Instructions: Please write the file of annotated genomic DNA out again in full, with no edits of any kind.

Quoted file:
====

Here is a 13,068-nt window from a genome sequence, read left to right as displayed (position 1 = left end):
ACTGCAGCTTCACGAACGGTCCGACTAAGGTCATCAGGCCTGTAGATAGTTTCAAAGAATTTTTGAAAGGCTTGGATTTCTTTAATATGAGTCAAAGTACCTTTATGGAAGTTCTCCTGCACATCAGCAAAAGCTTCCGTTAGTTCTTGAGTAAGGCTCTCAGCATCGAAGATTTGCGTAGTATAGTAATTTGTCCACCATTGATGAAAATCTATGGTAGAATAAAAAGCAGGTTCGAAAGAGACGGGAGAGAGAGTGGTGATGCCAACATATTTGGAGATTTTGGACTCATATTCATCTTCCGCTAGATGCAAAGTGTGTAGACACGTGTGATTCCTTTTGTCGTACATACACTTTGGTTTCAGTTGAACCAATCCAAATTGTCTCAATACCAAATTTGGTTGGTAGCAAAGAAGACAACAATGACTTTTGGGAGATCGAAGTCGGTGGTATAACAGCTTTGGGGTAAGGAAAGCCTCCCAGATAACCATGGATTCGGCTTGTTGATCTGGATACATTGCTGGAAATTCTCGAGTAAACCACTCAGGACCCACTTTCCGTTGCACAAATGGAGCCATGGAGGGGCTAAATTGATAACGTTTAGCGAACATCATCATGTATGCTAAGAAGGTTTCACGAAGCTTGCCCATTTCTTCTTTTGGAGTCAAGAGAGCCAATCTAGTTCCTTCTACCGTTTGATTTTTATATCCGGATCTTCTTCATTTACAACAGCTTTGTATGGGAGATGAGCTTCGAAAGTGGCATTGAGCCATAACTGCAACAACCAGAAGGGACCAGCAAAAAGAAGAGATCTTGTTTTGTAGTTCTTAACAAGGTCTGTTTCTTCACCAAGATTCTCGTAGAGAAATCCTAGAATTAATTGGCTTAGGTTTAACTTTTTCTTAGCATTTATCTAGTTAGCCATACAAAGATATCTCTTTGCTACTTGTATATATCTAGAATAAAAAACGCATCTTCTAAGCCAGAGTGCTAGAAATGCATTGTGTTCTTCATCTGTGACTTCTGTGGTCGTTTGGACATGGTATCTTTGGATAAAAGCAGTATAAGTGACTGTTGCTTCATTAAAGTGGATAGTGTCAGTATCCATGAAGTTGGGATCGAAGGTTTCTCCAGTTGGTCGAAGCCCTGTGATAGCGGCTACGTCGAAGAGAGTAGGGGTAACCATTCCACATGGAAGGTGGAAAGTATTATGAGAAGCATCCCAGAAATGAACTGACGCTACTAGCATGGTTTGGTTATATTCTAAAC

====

Here is a 13,068-nt window from a genome sequence, read left to right as displayed (position 1 = left end):
ACTGCAGCTTCACGAACGGTCCGACTAAGGTCATCAGGCCTGTAGATAGTTTCAAAGAATTTTTGAAAGGCTTGGATTTCTTTAATATGAGTCAAAGTACCTTTATGGAAGTTCTCCTGCACATCAGCAAAAGCTTCCGTTAGTTCTTGAGTAAGGCTCTCAGCATCGAAGATTTGCGTAGTATAGTAATTTGTCCACCATTGATGAAAATCTATGGTAGAATAAAAAGCAGGTTCGAAAGAGACGGGAGAGAGAGTGGTGATGCCAACATATTTGGAGATTTTGGACTCATATTCATCTTCCGCTAGATGCAAAGTGTGTAGACACGTGTGATTCCTTTTGTCGTACATACACTTTGGTTTCAGTTGAACCAATCCAAATTGTCTCAATACCAAATTTGGTTGGTAGCAAAGAAGACAACAATGACTTTTGGGAGATCGAAGTCGGTGGTATAACAGCTTTGGGGTAAGGAAAGCCTCCCAGATAACCATGGATTCGGCTTGTTGATCTGGATACATTGCTGGAAATTCTCGAGTAAACCACTCAGGACCCACTTTCCGTTGCACAAATGGAGCCATGGAGGGGCTAAATTGATAACGTTTAGCGAACATCATCATGTATGCTAAGAAGGTTTCACGAAGCTTGCCCATTTCTTCTTTTGGAGTCAAGAGAGCCAATCTAGTTCCTTCTACCGTTTGATTTTTATATCCGGATCTTCTTCATTTACAACAGCTTTGTATGGGAGATGAGCTTCGAAAGTGGCATTGAGCCATAACTGCAACAACCAGAAGGGACCAGCAAAAAGAAGAGATCTTGTTTTGTAGTTCTTAACAAGGTCTGTTTCTTCACCAAGATTCTCGTAGAGAAATCCTAGAATTAATTGGCTTAGGTTTAACTTTTTCTTAGCATTTATCTAGTTAGCCATACAAAGATATCTCTTTGCTACTTGTATATATCTAGAATAAAAAACGCATCTTCTAAGCCAGAGTGCTAGAAATGCATTGTGTTCTTCATCTGTGACTTCTGTGGTCGTTTGGACATGGTATCTTTGGATAAAAGCAGTATAAGTGACTGTTGCTTCATTAAAGTGGATAGTGTCAGTATCCATGAAGTTGGGATCGAAGGTTTCTCCAGTTGGTCGAAGCCCTGTGATAGCGGCTACGTCGAAGAGAGTAGGGGTAACCATTCCACATGGAAGGTGGAAAGTATTATGAGAAGCATCCCAGAAATGAACTGACGCTACTAGCATGGTTTGGTTATATTCTAAAC